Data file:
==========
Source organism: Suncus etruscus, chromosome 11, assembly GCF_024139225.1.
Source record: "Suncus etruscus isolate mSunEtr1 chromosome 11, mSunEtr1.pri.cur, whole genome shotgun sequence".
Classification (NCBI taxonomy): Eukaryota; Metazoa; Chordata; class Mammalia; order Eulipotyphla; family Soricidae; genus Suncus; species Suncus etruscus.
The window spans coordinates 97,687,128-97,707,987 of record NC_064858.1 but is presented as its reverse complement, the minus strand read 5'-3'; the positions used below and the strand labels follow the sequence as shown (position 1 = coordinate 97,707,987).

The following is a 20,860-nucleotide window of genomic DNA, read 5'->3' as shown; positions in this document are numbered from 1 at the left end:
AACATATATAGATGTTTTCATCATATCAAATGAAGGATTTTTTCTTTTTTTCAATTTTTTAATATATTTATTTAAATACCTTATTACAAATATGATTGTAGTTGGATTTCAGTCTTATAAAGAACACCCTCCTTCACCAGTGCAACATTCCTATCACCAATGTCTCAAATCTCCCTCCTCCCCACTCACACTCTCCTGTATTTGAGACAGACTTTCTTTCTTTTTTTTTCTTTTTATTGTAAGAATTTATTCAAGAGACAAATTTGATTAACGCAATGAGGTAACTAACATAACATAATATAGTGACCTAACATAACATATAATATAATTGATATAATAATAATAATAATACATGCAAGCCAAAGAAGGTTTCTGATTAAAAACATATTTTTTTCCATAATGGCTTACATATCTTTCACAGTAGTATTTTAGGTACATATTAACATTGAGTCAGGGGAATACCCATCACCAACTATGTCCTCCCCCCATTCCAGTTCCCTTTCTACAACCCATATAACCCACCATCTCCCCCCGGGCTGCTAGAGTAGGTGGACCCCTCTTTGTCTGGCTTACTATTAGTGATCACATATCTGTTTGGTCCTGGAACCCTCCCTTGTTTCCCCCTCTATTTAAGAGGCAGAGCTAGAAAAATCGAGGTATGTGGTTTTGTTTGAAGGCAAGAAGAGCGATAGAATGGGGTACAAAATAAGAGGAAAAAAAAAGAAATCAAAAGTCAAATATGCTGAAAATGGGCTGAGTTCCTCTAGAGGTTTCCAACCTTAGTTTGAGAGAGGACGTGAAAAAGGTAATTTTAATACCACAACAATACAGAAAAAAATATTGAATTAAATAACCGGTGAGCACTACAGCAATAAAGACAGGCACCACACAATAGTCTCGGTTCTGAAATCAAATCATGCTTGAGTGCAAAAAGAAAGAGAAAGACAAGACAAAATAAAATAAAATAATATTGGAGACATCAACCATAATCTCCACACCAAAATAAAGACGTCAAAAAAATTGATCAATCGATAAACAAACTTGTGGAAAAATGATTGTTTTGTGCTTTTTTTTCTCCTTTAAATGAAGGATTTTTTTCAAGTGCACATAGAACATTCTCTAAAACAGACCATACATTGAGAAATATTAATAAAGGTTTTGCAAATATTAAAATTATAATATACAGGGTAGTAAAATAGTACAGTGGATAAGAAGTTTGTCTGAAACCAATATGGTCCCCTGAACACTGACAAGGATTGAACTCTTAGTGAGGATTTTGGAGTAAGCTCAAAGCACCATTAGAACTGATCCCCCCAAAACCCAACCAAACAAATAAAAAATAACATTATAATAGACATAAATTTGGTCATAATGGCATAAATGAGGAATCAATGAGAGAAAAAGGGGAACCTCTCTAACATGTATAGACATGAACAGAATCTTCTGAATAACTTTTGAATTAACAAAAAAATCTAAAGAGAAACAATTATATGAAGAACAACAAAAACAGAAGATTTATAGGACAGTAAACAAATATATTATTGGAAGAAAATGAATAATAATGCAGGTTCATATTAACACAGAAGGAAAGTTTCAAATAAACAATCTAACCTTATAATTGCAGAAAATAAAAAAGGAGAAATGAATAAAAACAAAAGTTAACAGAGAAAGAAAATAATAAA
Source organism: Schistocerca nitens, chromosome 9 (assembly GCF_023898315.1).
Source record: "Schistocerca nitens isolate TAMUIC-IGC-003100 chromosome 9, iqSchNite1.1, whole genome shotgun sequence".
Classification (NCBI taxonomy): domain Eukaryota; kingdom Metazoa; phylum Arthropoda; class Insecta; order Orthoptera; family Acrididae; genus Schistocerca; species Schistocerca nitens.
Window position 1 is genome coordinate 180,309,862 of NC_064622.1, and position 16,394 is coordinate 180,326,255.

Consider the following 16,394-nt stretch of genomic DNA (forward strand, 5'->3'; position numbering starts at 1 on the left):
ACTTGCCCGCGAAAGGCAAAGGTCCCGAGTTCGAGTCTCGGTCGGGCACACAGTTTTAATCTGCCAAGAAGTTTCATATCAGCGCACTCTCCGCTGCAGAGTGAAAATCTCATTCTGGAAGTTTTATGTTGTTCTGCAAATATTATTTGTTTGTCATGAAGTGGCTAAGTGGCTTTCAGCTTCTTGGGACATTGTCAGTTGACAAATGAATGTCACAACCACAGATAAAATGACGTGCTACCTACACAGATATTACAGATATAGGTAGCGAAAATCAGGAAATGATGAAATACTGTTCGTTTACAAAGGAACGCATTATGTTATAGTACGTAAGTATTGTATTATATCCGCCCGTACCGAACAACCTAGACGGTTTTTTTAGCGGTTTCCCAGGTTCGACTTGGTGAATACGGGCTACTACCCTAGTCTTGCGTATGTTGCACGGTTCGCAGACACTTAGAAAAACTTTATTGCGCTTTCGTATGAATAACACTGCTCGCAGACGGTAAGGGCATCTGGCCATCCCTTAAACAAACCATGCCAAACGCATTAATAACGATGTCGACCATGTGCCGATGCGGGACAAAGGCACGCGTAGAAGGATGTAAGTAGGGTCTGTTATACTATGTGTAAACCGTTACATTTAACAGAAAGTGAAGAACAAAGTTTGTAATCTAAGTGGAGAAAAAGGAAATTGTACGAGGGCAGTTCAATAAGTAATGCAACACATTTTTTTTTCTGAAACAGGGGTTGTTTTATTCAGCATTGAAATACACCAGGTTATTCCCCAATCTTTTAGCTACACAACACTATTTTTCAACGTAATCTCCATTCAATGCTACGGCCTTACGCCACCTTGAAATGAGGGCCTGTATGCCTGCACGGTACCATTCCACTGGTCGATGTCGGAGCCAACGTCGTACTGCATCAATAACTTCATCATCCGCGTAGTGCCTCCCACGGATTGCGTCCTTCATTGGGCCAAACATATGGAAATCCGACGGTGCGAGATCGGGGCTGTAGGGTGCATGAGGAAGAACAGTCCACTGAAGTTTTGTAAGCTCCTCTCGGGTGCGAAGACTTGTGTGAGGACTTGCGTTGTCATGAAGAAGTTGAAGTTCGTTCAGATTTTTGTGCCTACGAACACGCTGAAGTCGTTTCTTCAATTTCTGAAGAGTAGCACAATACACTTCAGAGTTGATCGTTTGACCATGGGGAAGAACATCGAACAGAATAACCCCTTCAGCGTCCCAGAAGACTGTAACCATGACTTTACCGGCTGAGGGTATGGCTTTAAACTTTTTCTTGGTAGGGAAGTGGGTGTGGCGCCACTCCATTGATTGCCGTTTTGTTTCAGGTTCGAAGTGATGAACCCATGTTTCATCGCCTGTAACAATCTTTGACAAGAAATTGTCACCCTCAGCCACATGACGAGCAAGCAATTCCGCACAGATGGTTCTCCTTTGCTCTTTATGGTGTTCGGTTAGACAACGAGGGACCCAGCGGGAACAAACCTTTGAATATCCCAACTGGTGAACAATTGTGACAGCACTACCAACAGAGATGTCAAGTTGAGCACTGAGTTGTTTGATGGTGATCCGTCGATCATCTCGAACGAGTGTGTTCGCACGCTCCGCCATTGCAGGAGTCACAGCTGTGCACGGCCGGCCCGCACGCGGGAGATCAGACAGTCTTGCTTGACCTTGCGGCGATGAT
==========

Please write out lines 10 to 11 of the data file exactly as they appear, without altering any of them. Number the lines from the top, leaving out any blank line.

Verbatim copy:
Window position 1 is genome coordinate 180,309,862 of NC_064622.1, and position 16,394 is coordinate 180,326,255.

Consider the following 16,394-nt stretch of genomic DNA (forward strand, 5'->3'; position numbering starts at 1 on the left):